Constance Savery: Unpublished Biographies CWS

Savery's Unpublished Biographies

Fiction sells much better than biographies, but sponsors frequently ask for the biography of some favored person, and a book or article results. Sometimes the biography sells; often, it does not.

Always a Tramp. 1948, 23,000 words, typed, double-spaced.

On April 2, 1947, Savery wrote in her work diary: "Have been asked to write a biography of Lilias Trotter." Trotter was an indefatigable missionary to Algeria. The next pertinent entry is an addendum for February 25-28, 1948: "Also trying to write the Life of Lilias Trotter." Evidently it wasn't easy, because on May 25 she wrote: "Temporarily abandoned the life of Lilias Trotter." The following entry says that Lutterworth was soliciting a missionary biography, but Trotter was apparently not an appropriate subject. I wonder why. Six weeks later she returned to the task, writing in the diary: "July 5th - July 16th: Finished Always a Tramp (biography of Lilias Trotter)."

Evidently the person who requested the biography wasn't pleased with the result, because the book is not mentioned again until August 20-23, 1956: "Continued to retype Always a Tramp." there are no further diary entries, but the memorandum books where she kept records of submissions record that the manuscript went to Lutterworth Press in September 14, 1956, and to Oliphants on November 16. The Algiers Mission Board accepted it provisionally (underlined) on October 21, 1958, but nothing came of that, either.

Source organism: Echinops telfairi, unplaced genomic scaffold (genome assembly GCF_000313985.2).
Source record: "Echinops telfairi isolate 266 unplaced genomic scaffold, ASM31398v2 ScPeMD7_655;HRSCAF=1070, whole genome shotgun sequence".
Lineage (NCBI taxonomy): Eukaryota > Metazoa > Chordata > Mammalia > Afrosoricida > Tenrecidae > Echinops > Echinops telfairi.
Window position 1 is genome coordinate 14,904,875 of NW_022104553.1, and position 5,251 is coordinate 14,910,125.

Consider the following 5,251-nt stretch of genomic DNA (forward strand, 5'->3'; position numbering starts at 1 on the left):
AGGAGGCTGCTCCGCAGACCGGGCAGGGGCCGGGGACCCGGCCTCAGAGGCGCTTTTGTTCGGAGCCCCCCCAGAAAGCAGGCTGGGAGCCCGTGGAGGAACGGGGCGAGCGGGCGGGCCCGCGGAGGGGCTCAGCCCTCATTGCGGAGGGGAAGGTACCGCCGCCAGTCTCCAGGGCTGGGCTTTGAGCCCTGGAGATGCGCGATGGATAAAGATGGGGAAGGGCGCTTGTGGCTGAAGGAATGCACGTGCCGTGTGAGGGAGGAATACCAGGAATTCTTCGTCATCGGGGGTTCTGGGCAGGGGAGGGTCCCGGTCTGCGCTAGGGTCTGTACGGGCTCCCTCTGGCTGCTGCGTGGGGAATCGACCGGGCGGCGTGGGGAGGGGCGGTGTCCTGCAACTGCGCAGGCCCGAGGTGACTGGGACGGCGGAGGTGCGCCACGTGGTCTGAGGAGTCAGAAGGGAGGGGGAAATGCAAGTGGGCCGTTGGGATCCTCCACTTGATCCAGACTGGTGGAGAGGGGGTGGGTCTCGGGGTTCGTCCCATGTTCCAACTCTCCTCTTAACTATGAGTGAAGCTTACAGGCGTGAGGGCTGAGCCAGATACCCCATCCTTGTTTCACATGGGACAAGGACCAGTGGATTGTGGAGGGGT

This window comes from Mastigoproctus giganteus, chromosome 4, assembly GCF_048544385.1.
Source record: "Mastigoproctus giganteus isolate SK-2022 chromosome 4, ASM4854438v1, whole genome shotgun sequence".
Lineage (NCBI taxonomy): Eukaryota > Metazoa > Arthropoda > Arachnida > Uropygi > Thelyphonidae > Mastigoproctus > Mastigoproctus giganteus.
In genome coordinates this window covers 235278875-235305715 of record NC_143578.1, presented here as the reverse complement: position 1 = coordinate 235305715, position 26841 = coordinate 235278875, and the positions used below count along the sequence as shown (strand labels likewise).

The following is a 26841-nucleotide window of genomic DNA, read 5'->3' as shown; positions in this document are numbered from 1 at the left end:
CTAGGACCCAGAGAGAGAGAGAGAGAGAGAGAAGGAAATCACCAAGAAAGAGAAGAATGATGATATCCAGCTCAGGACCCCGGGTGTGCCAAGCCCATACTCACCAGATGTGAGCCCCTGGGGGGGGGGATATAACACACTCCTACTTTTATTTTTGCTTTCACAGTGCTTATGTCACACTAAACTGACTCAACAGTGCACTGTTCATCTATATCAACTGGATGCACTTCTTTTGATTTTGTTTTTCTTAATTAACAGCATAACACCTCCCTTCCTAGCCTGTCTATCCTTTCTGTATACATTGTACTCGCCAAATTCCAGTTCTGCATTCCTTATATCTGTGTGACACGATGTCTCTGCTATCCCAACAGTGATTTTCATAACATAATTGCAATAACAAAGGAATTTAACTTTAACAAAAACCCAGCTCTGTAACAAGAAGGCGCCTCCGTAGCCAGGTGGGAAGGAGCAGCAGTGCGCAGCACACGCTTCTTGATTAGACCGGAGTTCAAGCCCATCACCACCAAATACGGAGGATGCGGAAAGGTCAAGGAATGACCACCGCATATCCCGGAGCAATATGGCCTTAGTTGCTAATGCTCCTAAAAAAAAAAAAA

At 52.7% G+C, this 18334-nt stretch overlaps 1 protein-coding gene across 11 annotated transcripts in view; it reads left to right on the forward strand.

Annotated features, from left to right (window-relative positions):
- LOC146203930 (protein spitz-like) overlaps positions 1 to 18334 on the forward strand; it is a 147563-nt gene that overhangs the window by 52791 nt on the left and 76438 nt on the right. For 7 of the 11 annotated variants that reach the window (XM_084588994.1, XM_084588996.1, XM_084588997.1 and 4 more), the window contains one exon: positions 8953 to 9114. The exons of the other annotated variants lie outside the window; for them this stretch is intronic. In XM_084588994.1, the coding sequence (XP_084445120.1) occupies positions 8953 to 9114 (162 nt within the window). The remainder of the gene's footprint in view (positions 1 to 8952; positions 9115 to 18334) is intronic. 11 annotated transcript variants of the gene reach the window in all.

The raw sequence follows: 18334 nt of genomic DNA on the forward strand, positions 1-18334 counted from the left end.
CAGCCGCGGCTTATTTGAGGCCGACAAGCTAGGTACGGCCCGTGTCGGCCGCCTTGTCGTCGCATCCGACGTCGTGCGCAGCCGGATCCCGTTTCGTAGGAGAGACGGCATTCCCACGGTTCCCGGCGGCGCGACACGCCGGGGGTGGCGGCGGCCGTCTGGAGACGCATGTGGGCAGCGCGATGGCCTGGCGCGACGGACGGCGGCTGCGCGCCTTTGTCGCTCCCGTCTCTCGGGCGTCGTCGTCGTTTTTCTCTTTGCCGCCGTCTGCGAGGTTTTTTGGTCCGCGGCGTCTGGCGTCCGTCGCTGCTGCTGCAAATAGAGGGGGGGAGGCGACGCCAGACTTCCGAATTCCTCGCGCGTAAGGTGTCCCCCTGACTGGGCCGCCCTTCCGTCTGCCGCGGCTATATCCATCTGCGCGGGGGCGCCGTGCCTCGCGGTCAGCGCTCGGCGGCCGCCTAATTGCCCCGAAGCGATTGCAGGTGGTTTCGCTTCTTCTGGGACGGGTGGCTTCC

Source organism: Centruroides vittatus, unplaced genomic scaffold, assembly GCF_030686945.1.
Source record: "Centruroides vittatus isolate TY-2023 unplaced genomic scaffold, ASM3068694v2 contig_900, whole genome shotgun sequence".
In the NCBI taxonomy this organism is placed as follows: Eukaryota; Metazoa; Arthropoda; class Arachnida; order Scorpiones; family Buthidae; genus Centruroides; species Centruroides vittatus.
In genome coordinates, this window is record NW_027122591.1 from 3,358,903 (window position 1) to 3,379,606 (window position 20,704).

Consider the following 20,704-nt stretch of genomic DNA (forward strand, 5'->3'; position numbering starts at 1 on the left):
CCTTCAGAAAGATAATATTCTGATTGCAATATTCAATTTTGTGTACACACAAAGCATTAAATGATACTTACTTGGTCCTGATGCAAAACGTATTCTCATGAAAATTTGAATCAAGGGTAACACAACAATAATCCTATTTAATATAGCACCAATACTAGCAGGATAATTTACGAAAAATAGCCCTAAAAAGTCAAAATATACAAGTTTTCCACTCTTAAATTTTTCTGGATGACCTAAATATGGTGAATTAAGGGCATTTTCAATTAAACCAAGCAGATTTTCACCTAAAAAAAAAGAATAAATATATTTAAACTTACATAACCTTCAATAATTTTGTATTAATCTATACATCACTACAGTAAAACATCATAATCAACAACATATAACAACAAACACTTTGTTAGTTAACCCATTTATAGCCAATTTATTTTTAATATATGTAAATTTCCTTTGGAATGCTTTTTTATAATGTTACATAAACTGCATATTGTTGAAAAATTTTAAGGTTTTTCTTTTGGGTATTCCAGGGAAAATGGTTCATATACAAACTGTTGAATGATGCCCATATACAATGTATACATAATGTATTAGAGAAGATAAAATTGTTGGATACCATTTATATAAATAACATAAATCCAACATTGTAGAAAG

Algeria became independent in 1962, and by 1967 had severed diplomatic relationships with most of the western world. Trotter's Christian enclaves did not survive these changes, although there must have been those who remembered her and the work she did.

Savery's manuscript mentions another biography by one of Trotter's colleagues, Blanche Pigott, but I recommend A Passion for the Impossible by Miriam Rockness.

Isabella Bird Bishop. March 28, 1951, 9 pp, typed, double-spaced, with pencilled corrections.

A cousin of Mary Bird of Persia, the intrepid Isabella Bird ignored a variety of chronic ailments while traveling thousands of miles unabashed by creature discomforts, hazardous terrain, and unfriendly natives. A wilderness encounter with "Mountain Jim" that was followed by a regular correspondence ended when that trapper was shot, but she survived her disappointment to marry Dr. John Bishop, who restrained her world-traveling until his death, after which she returned to her journeying, dying at the age of seventy-two on the eve of a trip to China. Pat Barr's A Curious Life for a Lady includes some, but not all, of Savery's anecdotes. I have not verified that the 21-year-old Bird thwarted an anarchist plot in London, but that was the least incredible of her adventures.

The biography was sent to EVERYBODY'S, which returned it. There is no evidence it was submitted elsewhere.

Charles-Marie de la Condamine. September 1956, 1,770 words, typed, double-spaced; title and first page are missing.